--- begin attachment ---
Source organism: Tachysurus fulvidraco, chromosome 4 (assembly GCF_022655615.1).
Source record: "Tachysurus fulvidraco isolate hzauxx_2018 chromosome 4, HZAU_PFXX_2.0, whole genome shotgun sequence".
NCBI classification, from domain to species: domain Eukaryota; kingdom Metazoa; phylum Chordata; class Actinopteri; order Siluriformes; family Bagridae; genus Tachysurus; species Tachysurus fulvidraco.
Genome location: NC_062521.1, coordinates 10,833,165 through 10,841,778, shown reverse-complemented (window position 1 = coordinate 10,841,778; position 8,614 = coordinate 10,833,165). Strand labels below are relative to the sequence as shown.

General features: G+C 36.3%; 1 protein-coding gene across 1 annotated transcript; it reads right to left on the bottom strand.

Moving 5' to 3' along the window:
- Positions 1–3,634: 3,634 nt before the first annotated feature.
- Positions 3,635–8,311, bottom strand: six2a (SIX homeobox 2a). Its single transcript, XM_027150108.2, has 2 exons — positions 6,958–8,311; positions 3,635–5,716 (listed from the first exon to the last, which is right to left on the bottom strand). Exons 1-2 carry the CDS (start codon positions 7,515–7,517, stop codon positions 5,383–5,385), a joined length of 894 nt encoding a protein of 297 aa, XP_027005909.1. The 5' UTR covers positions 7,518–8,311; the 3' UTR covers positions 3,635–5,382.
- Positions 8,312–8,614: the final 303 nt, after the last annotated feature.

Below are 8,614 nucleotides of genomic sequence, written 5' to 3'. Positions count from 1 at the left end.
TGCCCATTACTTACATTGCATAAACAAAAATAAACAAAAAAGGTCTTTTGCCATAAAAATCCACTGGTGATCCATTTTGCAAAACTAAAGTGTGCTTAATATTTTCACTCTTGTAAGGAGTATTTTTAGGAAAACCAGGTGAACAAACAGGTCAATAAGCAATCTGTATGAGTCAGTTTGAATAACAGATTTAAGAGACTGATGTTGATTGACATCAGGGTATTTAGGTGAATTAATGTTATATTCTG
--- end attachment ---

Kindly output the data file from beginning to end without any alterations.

Source organism: Tachysurus fulvidraco, chromosome 4 (assembly GCF_022655615.1).
Source record: "Tachysurus fulvidraco isolate hzauxx_2018 chromosome 4, HZAU_PFXX_2.0, whole genome shotgun sequence".
NCBI classification, from domain to species: domain Eukaryota; kingdom Metazoa; phylum Chordata; class Actinopteri; order Siluriformes; family Bagridae; genus Tachysurus; species Tachysurus fulvidraco.
Genome location: NC_062521.1, coordinates 10,833,165 through 10,841,778, shown reverse-complemented (window position 1 = coordinate 10,841,778; position 8,614 = coordinate 10,833,165). Strand labels below are relative to the sequence as shown.

General features: G+C 36.3%; 1 protein-coding gene across 1 annotated transcript; it reads right to left on the bottom strand.

Moving 5' to 3' along the window:
- Positions 1–3,634: 3,634 nt before the first annotated feature.
- Positions 3,635–8,311, bottom strand: six2a (SIX homeobox 2a). Its single transcript, XM_027150108.2, has 2 exons — positions 6,958–8,311; positions 3,635–5,716 (listed from the first exon to the last, which is right to left on the bottom strand). Exons 1-2 carry the CDS (start codon positions 7,515–7,517, stop codon positions 5,383–5,385), a joined length of 894 nt encoding a protein of 297 aa, XP_027005909.1. The 5' UTR covers positions 7,518–8,311; the 3' UTR covers positions 3,635–5,382.
- Positions 8,312–8,614: the final 303 nt, after the last annotated feature.

Below are 8,614 nucleotides of genomic sequence, written 5' to 3'. Positions count from 1 at the left end.
TGCCCATTACTTACATTGCATAAACAAAAATAAACAAAAAAGGTCTTTTGCCATAAAAATCCACTGGTGATCCATTTTGCAAAACTAAAGTGTGCTTAATATTTTCACTCTTGTAAGGAGTATTTTTAGGAAAACCAGGTGAACAAACAGGTCAATAAGCAATCTGTATGAGTCAGTTTGAATAACAGATTTAAGAGACTGATGTTGATTGACATCAGGGTATTTAGGTGAATTAATGTTATATTCTG